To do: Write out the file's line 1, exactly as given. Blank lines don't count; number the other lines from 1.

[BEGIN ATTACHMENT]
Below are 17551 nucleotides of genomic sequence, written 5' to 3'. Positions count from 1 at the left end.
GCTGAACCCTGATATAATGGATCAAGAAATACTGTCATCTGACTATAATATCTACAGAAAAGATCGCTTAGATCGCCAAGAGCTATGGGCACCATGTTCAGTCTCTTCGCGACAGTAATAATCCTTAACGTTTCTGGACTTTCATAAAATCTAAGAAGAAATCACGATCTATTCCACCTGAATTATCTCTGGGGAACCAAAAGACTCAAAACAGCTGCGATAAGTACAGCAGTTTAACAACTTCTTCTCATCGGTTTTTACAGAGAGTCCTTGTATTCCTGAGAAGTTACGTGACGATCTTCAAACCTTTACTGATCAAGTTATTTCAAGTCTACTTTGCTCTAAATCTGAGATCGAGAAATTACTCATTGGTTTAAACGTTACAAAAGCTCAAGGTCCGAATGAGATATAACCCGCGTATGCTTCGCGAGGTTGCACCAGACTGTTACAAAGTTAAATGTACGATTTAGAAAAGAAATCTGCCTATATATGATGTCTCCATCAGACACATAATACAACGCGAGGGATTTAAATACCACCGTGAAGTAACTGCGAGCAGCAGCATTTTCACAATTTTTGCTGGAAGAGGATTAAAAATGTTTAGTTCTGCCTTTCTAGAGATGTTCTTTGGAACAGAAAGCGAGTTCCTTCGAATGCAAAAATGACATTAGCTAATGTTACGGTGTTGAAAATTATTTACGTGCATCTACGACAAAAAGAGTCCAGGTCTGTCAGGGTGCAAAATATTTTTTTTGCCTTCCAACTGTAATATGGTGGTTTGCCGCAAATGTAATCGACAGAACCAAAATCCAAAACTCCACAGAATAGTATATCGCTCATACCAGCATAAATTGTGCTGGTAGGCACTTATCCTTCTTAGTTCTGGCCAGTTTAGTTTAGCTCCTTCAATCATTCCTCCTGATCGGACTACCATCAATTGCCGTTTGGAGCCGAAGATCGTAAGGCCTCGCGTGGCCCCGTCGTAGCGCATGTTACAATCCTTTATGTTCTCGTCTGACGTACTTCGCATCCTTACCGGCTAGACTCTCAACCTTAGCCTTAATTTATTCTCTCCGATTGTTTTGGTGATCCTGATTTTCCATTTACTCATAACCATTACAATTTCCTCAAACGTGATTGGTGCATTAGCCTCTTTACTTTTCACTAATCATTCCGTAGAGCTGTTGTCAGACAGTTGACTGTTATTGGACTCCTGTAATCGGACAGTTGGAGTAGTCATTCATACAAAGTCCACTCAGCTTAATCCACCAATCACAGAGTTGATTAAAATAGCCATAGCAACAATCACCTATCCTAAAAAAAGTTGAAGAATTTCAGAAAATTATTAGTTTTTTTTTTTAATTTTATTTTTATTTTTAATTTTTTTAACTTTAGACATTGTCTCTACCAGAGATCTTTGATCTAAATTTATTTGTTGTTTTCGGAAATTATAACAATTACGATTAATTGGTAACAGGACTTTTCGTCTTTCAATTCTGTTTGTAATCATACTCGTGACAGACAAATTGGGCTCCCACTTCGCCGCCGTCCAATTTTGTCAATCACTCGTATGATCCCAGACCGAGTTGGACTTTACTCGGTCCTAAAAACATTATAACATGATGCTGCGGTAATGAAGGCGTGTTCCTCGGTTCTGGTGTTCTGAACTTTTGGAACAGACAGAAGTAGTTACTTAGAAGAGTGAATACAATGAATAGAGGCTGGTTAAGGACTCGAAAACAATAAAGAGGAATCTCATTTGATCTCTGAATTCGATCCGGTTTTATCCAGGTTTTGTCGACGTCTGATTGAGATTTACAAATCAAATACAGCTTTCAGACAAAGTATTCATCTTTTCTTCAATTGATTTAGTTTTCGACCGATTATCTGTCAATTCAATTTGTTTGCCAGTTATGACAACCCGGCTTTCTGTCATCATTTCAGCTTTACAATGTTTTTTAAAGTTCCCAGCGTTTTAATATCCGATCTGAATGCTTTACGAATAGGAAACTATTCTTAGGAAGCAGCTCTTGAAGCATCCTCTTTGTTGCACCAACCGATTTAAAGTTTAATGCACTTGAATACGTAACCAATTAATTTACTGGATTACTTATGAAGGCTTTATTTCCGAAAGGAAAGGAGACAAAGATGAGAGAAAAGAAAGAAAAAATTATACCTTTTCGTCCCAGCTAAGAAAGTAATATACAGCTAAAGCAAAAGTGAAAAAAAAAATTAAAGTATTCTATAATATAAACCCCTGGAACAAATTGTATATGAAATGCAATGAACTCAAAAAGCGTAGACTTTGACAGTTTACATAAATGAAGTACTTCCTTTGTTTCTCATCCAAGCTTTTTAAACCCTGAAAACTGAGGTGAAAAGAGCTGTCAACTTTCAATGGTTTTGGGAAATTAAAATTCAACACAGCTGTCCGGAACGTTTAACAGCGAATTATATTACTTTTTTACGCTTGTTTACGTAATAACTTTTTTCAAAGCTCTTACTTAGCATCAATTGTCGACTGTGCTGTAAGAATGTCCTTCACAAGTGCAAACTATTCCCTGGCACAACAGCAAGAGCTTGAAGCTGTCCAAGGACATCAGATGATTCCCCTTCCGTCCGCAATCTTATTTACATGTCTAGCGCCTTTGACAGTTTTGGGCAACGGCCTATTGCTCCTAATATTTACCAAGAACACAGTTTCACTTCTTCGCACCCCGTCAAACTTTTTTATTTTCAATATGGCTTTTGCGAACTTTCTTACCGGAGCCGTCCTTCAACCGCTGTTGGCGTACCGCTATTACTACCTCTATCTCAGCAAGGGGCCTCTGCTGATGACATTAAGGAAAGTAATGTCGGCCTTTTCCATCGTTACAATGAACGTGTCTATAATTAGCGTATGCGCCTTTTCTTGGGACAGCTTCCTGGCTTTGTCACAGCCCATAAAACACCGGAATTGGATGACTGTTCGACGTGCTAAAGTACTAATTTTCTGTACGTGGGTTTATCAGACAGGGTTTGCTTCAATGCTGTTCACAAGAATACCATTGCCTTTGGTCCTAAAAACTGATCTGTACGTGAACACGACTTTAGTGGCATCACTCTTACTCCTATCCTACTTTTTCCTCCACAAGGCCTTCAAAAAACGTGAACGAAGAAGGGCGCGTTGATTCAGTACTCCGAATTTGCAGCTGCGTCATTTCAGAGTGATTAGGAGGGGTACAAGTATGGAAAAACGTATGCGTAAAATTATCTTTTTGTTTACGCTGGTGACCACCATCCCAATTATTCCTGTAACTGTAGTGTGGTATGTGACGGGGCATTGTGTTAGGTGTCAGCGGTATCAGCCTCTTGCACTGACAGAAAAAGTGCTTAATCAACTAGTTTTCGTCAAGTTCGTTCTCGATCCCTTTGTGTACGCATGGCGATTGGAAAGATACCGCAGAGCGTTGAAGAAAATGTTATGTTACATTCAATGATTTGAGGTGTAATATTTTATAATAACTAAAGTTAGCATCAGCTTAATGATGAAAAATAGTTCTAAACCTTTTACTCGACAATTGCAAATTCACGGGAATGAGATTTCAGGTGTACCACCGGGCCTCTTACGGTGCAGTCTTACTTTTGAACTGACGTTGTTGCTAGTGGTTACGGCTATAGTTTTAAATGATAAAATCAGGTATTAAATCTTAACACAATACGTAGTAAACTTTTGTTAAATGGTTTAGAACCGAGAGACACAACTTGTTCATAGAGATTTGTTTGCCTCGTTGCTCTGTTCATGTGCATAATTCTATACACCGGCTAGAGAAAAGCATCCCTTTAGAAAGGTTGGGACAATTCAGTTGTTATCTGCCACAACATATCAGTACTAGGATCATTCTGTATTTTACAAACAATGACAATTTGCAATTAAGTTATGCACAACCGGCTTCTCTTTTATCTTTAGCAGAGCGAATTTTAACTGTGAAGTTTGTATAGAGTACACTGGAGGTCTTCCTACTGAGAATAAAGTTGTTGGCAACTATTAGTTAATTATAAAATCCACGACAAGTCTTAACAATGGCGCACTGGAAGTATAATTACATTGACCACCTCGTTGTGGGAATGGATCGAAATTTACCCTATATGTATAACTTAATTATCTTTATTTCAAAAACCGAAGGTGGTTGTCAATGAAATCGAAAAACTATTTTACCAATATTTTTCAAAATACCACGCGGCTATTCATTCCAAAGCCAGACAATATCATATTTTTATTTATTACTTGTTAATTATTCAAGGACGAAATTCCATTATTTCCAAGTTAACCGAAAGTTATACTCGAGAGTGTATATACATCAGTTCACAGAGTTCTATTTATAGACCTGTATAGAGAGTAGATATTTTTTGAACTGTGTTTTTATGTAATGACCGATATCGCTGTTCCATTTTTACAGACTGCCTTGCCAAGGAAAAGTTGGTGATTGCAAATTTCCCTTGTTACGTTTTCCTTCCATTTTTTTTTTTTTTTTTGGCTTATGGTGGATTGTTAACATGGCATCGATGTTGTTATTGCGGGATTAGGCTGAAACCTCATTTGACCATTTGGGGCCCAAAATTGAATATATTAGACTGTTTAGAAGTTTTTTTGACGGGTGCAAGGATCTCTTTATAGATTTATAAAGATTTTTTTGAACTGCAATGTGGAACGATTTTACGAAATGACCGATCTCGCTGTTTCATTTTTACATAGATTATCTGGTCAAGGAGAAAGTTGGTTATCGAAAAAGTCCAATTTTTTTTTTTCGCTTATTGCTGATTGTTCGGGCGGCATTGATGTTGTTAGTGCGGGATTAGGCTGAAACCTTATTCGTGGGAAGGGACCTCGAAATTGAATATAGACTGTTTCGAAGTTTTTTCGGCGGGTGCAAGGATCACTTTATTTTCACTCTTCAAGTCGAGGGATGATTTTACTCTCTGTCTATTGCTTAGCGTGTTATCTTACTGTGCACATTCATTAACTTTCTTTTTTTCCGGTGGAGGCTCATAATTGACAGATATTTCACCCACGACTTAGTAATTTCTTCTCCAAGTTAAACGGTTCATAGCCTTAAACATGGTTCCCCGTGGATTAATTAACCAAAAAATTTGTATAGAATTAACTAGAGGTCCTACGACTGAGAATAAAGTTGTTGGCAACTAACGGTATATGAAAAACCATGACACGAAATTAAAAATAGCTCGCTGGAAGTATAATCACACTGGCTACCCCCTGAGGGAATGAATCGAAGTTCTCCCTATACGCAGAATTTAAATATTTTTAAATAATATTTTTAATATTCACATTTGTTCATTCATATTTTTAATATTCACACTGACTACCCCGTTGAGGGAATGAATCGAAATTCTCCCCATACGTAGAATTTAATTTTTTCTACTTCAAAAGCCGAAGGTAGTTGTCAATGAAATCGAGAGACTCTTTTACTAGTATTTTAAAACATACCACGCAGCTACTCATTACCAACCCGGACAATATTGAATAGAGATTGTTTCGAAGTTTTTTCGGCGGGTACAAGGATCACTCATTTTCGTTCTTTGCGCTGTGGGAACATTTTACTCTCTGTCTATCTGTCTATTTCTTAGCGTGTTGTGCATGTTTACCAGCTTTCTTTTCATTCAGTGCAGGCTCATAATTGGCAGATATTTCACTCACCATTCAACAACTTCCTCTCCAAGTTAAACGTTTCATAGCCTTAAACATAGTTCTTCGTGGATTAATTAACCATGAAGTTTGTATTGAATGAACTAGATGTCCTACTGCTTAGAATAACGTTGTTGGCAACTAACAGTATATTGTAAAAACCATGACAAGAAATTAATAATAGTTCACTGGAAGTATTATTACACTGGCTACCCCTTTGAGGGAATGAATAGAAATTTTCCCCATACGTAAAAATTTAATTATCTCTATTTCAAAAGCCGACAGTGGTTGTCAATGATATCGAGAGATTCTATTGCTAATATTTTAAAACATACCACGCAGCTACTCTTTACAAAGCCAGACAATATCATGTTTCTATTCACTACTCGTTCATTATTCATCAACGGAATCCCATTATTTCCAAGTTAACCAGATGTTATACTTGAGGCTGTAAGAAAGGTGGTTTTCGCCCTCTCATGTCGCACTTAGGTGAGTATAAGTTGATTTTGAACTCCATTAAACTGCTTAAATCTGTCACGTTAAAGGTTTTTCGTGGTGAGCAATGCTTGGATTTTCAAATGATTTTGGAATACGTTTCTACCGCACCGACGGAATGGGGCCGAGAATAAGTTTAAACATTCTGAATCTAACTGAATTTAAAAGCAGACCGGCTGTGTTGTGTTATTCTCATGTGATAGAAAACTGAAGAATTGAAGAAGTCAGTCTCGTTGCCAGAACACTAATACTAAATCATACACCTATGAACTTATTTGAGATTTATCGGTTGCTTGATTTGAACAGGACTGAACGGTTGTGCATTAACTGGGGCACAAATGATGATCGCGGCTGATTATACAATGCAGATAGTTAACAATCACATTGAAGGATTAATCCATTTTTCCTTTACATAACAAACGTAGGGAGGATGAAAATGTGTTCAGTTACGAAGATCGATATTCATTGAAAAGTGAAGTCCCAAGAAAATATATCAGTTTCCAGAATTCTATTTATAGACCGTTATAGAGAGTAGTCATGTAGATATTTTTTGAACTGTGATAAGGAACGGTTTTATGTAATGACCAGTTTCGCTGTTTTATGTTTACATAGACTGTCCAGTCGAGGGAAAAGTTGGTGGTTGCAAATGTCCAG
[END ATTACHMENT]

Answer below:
Below are 17551 nucleotides of genomic sequence, written 5' to 3'. Positions count from 1 at the left end.